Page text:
The Sky Is Truly the Limit When It Comes to Voluntary Benefits

Voluntary benefits are a hot topic among benefits brokers and general agencies alike. Employers are pretty interested in them as well. In a tight labor market, voluntary benefits can mean the difference between filling out your staff with the best talent or scratching and clawing to hire anyone you can.

The interesting thing about voluntary benefits is that the sky is truly the limit. By their nature, voluntary benefits do not cost employers much, if anything at all. That gives employers complete freedom to offer whatever they feel like their employees want. There is no set standard for what constitutes a good voluntary benefits package.

Voluntary Benefits Explained

If this is all new to you, voluntary benefits are benefits above and beyond traditional health insurance and a retirement plan. It’s not unusual for a voluntary benefits package to start with dental, vision, and life insurance. But none of these three are mandatory.

As a general agency representing more than one hundred carriers and thousands of benefit brokers around the country, Dallas-based BenefitMall is a firm believer in voluntary benefit products. In 2022 they ran a series of blog posts highlighting some of the most popular voluntary benefits. One post was about identity theft protection another was about pet benefits. Imagine offering your employees access to cut-rate pet insurance.

When Employers Contribute

The beauty of the voluntary benefits model is that employers can contribute however much they feel is appropriate. With something like vision and dental coverage, employers can treat it just like their health insurance. They contribute a portion, and the employee covers the rest.

Employers can also cover the entire cost of a voluntary benefit. Here are just a few examples:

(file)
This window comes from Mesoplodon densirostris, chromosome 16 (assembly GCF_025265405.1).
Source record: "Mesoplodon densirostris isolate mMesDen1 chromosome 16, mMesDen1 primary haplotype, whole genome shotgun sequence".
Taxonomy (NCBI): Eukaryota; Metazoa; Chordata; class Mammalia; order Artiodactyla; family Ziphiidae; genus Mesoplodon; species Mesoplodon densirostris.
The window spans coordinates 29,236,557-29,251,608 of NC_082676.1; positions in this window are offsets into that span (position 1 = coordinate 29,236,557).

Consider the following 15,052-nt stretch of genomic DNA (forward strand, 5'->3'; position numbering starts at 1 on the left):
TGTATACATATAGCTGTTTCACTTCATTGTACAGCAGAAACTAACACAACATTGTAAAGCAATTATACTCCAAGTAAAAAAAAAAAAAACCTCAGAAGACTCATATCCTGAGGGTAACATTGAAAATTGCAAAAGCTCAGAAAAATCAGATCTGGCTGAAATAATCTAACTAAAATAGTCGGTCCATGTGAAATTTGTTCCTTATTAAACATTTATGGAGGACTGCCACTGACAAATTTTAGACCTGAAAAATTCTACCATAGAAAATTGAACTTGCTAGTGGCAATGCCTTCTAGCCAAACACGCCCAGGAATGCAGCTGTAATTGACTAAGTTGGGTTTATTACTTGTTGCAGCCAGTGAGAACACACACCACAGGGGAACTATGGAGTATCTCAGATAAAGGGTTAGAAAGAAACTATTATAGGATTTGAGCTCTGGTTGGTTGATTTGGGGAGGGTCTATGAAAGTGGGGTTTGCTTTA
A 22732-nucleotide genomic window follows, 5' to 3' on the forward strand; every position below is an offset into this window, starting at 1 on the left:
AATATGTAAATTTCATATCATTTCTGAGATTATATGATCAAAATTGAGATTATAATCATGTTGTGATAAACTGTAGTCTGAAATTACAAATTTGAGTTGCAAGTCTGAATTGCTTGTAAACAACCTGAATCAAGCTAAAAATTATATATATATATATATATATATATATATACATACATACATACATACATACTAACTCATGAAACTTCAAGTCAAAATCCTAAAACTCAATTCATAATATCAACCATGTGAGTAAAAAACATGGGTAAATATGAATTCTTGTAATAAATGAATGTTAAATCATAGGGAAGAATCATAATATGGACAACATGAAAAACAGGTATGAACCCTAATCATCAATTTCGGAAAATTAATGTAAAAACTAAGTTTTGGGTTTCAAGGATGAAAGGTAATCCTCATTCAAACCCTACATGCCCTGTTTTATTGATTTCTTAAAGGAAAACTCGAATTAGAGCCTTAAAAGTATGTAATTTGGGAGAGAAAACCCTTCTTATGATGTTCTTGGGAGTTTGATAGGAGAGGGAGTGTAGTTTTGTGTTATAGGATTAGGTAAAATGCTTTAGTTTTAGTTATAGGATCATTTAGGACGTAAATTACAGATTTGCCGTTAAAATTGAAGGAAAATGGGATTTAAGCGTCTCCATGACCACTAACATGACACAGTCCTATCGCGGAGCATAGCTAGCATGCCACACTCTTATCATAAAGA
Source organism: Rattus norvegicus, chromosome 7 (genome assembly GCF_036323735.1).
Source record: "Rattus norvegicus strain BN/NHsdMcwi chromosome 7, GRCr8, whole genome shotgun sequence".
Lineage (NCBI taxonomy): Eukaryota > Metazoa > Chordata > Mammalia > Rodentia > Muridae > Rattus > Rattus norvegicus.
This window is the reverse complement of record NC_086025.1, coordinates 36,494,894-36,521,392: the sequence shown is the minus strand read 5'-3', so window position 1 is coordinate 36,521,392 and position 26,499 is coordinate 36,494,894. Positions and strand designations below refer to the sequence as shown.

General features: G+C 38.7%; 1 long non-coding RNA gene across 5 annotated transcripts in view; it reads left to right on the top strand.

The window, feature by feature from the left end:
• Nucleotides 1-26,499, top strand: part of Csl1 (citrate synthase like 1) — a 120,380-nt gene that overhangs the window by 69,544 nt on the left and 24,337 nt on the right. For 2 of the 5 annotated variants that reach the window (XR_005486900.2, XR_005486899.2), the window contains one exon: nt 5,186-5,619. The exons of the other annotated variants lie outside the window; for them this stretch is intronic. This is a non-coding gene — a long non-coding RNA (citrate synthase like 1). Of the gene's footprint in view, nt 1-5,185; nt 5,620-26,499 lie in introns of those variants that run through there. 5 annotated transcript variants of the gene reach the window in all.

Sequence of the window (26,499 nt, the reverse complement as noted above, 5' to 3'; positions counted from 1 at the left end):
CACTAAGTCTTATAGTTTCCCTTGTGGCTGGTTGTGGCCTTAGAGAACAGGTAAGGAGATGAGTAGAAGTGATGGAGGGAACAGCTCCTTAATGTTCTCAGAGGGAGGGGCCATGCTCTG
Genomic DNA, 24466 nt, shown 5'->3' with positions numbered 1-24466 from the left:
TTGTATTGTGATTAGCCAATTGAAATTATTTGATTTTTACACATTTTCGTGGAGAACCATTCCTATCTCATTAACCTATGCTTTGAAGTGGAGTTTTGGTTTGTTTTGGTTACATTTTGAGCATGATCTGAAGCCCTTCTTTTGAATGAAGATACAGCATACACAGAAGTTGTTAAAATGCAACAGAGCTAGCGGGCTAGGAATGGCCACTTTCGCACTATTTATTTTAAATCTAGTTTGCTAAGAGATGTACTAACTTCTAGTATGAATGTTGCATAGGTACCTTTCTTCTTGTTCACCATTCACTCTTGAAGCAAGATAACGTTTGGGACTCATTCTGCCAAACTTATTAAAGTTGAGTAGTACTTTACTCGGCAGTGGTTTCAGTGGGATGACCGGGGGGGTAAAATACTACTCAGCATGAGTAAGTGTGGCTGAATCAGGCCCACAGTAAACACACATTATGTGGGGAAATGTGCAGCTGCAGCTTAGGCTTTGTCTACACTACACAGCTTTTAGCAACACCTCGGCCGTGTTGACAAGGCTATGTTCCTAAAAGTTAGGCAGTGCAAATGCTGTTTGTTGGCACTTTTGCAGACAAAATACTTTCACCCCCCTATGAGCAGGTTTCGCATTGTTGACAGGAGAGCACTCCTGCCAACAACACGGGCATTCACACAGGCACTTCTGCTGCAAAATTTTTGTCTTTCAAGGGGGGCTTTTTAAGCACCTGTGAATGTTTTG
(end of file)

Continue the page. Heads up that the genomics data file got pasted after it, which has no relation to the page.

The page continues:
• Free lunches and snacks
  • Free gym memberships
  • On-site child care
  • On-site healthcare (primary care).

The voluntary benefits to which employers contribute run the gamut from student loan debt reduction programs to continuing education tuition assistance.

When Employers Don’t Contribute

Employers do not have to contribute a dime to voluntary benefits should they choose not to. This isn’t necessarily a bad thing. The previously mentioned pet insurance is the perfect example. A typical pet insurance policy offers pet owners free or reduced cost veterinary care. It almost always includes discounts on pet food, toys and accessories, and any of the supplies pet owners need to keep their animals happy and healthy.

Pet-owning employees might not even think about pet insurance were it not offered as a voluntary benefit. But because it is offered, they decide to enroll in it. They ultimately end up saving money with all the discounts their insurance offers them. In the end, they appreciate the fact that their employers gave them the option.

The fact is that discounts mean a lot to people, especially when they apply to things that would be purchased anyway. Offering voluntary benefits by way of discounted access to a variety of programs and services benefits employees by saving them money. At the same time, it helps build loyalty within the workforce.

Everything is on the Table

Everything is on the table with voluntary benefits. Companies can offer free lunches and coffee service. They can help with child care, financial wellness, retirement planning, and even paying off those pesky student loans. Best of all, employers can offer very compelling benefits without having to spend a lot.

The sky is truly the limit here. Employers can make their voluntary benefits packages whatever they want them to be. That gives them the opportunity to tailor voluntary benefits to the types of workers they need to hire and retain.

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